Open Access Te Herenga Waka-Victoria University of Wellington
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Investigating Practices of Privilege Among Parents Accessing Mental Health Services for their Adolescent Children in Aotearoa/New Zealand.

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posted on 2023-04-10, 08:35 authored by Anderson-McEwen, Charlotte

Globally, youth mental health and suicide statistics have shown a marked increase over the last decade, with Aotearoa/New Zealand following a similar trend. Along with these high rates, there are also significant issues surrounding access to services. Although Aotearoa/New Zealand has a subsidised mental health system, access to these services are still patterned, most notably by ethnicity and socioeconomic status. Research focused on improving access to services often focuses on disadvantaged communities. However, this ignores the role that society plays in maintaining socioeconomic inequality and reproducing power and privilege. This current research investigates whether parents’ access to mental health resources for their adolescent children require certain skills and abilities. More specifically, the project will examine the practices of privilege parents use to access support for their adolescent children experiencing mental distress in Aotearoa/New Zealand. In-depth semi-structured interviews were conducted with nine parents of adolescents aged 15-18, about their experiences and practices used to access mental health services. These interviews were analysed using thematic analysis. All parents faced difficulties in accessing services, regardless of their circumstances. However, privilege, persistence, knowledge and social networking did function to enable parents to access services for their children. Service access required parents to access social networks, to know when to seek additional advice, and to know how and when to persist or to insist on services. The limited services and bureaucratic structure of the mental health system in Aotearoa/New Zealand made it difficult to access services without these additional skills. Needing these skills to access services may mean that those without social and economic resources are excluded from mental health services. These findings can be used to inform the design of more equitable health services in Aotearoa/New Zealand and to develop services that provide fairer access.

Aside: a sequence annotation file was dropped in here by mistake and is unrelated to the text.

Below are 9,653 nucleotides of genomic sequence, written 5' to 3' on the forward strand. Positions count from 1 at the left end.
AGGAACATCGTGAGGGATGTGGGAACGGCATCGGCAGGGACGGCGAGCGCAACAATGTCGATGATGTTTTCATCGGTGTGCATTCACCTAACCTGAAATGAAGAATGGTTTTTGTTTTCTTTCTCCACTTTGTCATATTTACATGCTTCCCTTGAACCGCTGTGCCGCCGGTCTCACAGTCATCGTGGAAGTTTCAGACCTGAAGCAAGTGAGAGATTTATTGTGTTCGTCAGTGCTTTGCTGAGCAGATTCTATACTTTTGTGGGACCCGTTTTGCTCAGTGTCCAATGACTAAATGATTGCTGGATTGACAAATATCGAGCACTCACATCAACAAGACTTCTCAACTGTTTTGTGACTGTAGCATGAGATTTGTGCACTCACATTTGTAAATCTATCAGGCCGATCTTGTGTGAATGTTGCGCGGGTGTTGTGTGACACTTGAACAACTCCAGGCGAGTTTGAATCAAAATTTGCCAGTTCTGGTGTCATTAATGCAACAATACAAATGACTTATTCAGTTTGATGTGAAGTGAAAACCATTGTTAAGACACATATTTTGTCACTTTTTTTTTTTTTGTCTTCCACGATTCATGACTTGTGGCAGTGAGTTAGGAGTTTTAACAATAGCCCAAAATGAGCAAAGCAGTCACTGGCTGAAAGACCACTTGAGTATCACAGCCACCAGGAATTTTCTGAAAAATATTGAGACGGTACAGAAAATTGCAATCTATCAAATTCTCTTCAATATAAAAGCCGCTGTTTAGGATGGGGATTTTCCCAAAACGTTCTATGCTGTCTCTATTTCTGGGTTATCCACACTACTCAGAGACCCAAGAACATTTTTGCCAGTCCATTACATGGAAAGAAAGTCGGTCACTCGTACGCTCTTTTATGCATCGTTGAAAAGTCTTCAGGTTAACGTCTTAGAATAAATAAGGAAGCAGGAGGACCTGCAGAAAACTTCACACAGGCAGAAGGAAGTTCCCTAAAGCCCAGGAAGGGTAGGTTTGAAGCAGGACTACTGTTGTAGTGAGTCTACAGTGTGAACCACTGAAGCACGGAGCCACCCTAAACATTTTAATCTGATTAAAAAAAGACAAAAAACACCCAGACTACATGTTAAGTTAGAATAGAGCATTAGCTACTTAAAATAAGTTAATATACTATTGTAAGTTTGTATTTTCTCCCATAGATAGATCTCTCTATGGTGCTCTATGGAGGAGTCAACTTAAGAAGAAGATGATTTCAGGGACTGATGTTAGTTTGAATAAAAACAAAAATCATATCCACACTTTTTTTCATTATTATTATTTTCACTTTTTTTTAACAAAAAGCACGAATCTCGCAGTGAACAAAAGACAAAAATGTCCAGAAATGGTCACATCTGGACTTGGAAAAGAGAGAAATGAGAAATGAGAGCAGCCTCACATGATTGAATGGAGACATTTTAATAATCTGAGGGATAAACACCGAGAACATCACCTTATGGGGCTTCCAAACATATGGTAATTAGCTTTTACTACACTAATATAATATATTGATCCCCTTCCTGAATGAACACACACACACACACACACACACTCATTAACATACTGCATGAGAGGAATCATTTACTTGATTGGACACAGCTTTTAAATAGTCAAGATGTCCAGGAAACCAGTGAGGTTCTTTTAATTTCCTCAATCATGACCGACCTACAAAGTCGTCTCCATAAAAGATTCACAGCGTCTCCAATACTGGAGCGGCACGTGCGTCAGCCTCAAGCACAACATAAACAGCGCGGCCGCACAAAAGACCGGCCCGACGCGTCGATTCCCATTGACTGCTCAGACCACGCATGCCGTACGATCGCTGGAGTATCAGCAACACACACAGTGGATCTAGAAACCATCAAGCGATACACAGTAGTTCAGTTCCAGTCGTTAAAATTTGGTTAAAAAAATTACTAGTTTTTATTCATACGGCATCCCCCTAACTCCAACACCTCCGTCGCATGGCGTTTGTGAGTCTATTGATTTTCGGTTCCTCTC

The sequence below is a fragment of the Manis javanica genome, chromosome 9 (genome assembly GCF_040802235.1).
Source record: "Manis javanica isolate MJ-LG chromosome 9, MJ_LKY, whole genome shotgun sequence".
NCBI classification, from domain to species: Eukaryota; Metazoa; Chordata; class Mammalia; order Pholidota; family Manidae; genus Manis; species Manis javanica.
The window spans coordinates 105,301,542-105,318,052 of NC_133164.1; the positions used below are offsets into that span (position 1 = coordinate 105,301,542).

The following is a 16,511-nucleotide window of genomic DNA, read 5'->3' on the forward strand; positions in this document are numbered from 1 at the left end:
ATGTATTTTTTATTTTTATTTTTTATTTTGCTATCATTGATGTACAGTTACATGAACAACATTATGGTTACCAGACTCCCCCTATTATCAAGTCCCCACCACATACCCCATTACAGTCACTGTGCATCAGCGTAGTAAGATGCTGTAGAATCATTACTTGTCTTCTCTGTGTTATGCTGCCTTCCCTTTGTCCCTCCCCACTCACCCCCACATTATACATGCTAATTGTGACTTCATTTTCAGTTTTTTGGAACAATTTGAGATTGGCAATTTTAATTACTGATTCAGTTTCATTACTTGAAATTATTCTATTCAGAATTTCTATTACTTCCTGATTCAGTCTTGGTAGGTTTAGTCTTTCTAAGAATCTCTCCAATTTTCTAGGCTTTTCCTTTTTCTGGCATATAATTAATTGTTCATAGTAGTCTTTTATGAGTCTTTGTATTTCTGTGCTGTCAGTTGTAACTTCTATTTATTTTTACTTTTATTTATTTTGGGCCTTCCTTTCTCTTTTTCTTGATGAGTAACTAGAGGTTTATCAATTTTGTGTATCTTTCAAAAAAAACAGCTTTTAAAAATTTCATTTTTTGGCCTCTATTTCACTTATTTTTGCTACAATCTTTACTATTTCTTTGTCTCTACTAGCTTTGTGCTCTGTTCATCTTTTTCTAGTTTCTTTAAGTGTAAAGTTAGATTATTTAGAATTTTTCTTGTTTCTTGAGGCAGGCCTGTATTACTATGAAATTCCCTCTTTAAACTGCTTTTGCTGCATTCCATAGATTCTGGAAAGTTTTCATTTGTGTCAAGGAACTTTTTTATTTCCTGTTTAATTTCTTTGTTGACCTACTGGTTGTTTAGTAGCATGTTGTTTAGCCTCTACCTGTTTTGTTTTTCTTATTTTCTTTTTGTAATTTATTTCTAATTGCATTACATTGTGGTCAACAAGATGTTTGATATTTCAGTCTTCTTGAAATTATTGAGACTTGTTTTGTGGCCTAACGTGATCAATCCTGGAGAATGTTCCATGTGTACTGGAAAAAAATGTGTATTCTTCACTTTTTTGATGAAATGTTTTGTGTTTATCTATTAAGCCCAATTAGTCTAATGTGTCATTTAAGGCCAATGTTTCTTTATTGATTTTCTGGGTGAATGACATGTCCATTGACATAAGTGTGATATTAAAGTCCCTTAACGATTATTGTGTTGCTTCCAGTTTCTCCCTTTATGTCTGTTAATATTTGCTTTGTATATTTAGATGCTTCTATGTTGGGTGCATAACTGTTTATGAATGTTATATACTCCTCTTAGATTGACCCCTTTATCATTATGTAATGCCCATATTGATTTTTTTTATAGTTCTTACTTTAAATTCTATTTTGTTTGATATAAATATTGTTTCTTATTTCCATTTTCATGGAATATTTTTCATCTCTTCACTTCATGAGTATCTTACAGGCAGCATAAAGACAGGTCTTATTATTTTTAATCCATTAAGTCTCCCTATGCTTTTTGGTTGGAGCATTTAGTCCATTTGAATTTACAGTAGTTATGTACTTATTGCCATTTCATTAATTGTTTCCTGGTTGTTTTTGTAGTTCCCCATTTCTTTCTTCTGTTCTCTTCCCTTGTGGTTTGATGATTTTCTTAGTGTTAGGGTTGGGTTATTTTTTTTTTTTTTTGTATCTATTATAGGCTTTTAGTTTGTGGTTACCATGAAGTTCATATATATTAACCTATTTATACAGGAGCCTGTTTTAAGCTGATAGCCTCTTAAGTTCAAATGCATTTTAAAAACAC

Copyright Date


Date of Award



Te Herenga Waka—Victoria University of Wellington

Rights License

Author Retains Copyright

Degree Discipline

Health Psychology

Degree Grantor

Te Herenga Waka—Victoria University of Wellington

Degree Level


Degree Name

Master of Health Psychology

ANZSRC Socio-Economic Outcome code

200305 Mental health services

ANZSRC Type Of Activity code

1 Pure basic research

Victoria University of Wellington Item Type

Awarded Research Masters Thesis



Victoria University of Wellington School

School of Health


Breheny, Mary